The prevalence of smoking in this study was 22.2%, and this was less than the prevalence reported by Awadalla et al. who showed a prevalence of 33.9%. Awadalla et al. showed that smoking in Sudanese individuals with diabetes was associated with an increase in age, male gender, HbA1c, ischemic heart disease and triglyceride levels.
Zhong et al. concluded that best performance in self-management is achieved when those with type 2 diabetes have a high degree of knowledge of diabetes, positive attitudes toward diabetes, strong self-efficacy for self-management, and perceptions of good social support. These observations were also endorsed by Mehata who showed that strong knowledge about diabetes can enhance lifestyle changes significantly. Importantly, adequate support and encouragement provided by the health authorities may have a profound impact on increasing knowledge, attitude, and perception scores and this may lead to better self-care behavior. We showed in this study that individuals with diabetes with no formal education were less likely to engage in healthy lifestyle practices. Therefore, health authorities in Sudan should dedicate more time and resources in order to increase the development of knowledge about diabetes and ultimately this may lead to better self-care behavior. We believe that an important issue as different studies from different countries showed that individuals with diabetes normally do not receive adequate knowledge about diabetes. For instances, In Ethiopia, some individuals with diabetes were reported to lack knowledge about diabetes and as result they were not engaged in physical activity, do not check capillary glucose regularly, and not adhering to healthy dietary habits. Adil et al. also showed low level of knowledge about diabetes in Pakistan and this was negatively associated with low level of healthy lifestyles and adherence to medication. Similar observations were also reported in individuals with diabetes from Bangladesh. It is worth mentioning that patient education and self-empowerment can be associated with positive outcome in term of glycemic control in type 2 diabetes.,,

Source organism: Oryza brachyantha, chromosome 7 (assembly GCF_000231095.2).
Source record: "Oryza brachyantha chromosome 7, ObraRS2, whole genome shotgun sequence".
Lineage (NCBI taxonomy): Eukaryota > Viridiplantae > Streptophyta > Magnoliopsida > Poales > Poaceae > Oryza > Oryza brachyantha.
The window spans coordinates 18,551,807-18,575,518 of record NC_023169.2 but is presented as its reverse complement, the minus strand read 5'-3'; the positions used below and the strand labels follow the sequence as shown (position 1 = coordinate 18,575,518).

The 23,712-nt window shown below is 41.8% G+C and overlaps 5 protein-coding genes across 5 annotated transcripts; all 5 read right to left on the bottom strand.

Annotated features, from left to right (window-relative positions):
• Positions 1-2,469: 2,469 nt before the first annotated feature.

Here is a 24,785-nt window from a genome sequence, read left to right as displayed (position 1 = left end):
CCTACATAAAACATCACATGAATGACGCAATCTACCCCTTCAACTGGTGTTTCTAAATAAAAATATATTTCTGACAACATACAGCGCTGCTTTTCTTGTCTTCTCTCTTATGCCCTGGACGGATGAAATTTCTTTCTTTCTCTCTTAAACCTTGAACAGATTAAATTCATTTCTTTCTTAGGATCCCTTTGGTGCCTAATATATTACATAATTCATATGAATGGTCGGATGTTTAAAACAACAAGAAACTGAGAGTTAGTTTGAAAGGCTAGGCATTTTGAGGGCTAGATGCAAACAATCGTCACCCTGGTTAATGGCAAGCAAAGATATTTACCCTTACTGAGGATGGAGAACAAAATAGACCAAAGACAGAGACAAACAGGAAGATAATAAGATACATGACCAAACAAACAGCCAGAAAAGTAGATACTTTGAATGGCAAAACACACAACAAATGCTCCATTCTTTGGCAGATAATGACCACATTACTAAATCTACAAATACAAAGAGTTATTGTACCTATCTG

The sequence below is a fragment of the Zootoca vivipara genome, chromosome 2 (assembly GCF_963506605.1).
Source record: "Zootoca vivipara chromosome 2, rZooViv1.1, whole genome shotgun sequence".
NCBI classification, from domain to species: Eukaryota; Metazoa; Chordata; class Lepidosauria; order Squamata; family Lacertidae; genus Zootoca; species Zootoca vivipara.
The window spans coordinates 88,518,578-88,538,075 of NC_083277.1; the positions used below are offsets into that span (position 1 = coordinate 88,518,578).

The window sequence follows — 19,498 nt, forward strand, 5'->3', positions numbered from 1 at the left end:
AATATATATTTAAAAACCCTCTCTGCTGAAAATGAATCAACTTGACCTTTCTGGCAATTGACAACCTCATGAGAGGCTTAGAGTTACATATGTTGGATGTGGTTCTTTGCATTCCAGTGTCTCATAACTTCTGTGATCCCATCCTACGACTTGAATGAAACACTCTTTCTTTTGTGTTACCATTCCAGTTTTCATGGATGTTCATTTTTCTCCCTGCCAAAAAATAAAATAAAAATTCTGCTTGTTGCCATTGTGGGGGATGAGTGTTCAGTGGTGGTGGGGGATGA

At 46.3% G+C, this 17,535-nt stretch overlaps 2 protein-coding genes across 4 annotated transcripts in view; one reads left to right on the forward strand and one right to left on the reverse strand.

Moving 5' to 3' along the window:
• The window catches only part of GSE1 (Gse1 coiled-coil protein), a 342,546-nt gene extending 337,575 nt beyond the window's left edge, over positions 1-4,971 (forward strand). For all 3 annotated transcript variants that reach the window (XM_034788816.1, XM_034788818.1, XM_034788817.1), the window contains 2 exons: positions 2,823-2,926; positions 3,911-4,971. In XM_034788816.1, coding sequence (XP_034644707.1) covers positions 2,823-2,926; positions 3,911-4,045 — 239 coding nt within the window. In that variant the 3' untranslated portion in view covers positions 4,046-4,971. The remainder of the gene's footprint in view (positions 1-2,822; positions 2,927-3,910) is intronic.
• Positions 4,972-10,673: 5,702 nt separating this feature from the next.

This study has several limitations. The cross-sectional design does not allow a precise estimation of the temporal relationship between the potential risk factors and outcomes. Also, the study may not represent all Sudan as recruitment of patients was from limited areas in Sudan. Despite these limitations, the study is novel as this first study about lifestyle and diabetes in Sudan and reflects the need for more health education. This can be achieved by health professionals working in diabetes management. Further studies will be needed to monitor the impact of health education in lifestyles among Sudanese individuals with diabetes.
| Conclusion|| |
Engagement in healthy lifestyle practices in Sudanese patients with diabetes is more likely to be reported in male, young individuals, those with a shorter duration of diabetes and married individuals. Lower education levels can negatively influence engagement with a healthy lifestyle. Therefore, health authorities in Sudan need to invest more in education and promotion of better awareness about healthy lifestyle in those with diabetes.
Financial support and sponsorship
Conflicts of interest
There are no conflicts of interest.
| References|| |
Saeedi P, Petersohn I, Salpea P, Malanda B, Karuranga S, Unwin N, Colagiuri S, Guariguata L, Motala AA, Ogurtsova K, Shaw JE, Bright D, Williams R; IDF Diabetes Atlas Committee Global and regional diabetes prevalence estimates for 2019 and projections for 2030 and 2045: Results from the International Diabetes Federation Diabetes Atlas, 9th
edition. Diabetes Res Clin Pract. 2019 Nov; 157:107843. doi: 10.1016/j.diabres. 2019.107843. Epub 2019 Sep 10.
Elmadhoun WM, Noor SK, Ibrahim AA, Bushara SO, Ahmed MH. Prevalence of diabetes mellitus and its risk factors in urban communities of North Sudan: Population-based study. J Diabetes 2016;8:839-46.
Padma K, Bele SD, Bodhare TN, Valsangkar S, Pradesh A. Evaluation of knowledge and self-care practices in diabetic patients and their role. Natl Med J India 2012;3:3-6.
Awadalla H, Noor SK, Elmadhoun WM, Almobarak AO, Elmak NE, Abdelaziz SI, et al
. Diabetes complications in Sudanese individuals with type 2 diabetes: Overlooked problems in sub-Saharan Africa? Diabetes Metab Syndr 2017;11 Suppl 2:S1047-51.
Beran D, Yudkin JS. Diabetes care in sub-Saharan Africa. Lancet 2006;368:1689-95.
Shrivastava PS, Shrivastava SR, Ramasamy J. An Epidemiological Study to Assess the Knowledge and Self Care Practices among Type 2 Diabetes Mellitus Patients Residing in Rural Areas of Tamil Nadu. Biol Med 2015;S3:002. doi: 10.4172/0974-8369.S3-002.
Dinesh PV, Kulkarni AG, Gangadhar NK. Knowledge and self-care practices regarding diabetes among patients with Type 2 diabetes in Rural Sullia, Karnataka: A community-based, cross-sectional study. J Family Med Prim Care 2016;5:847-52.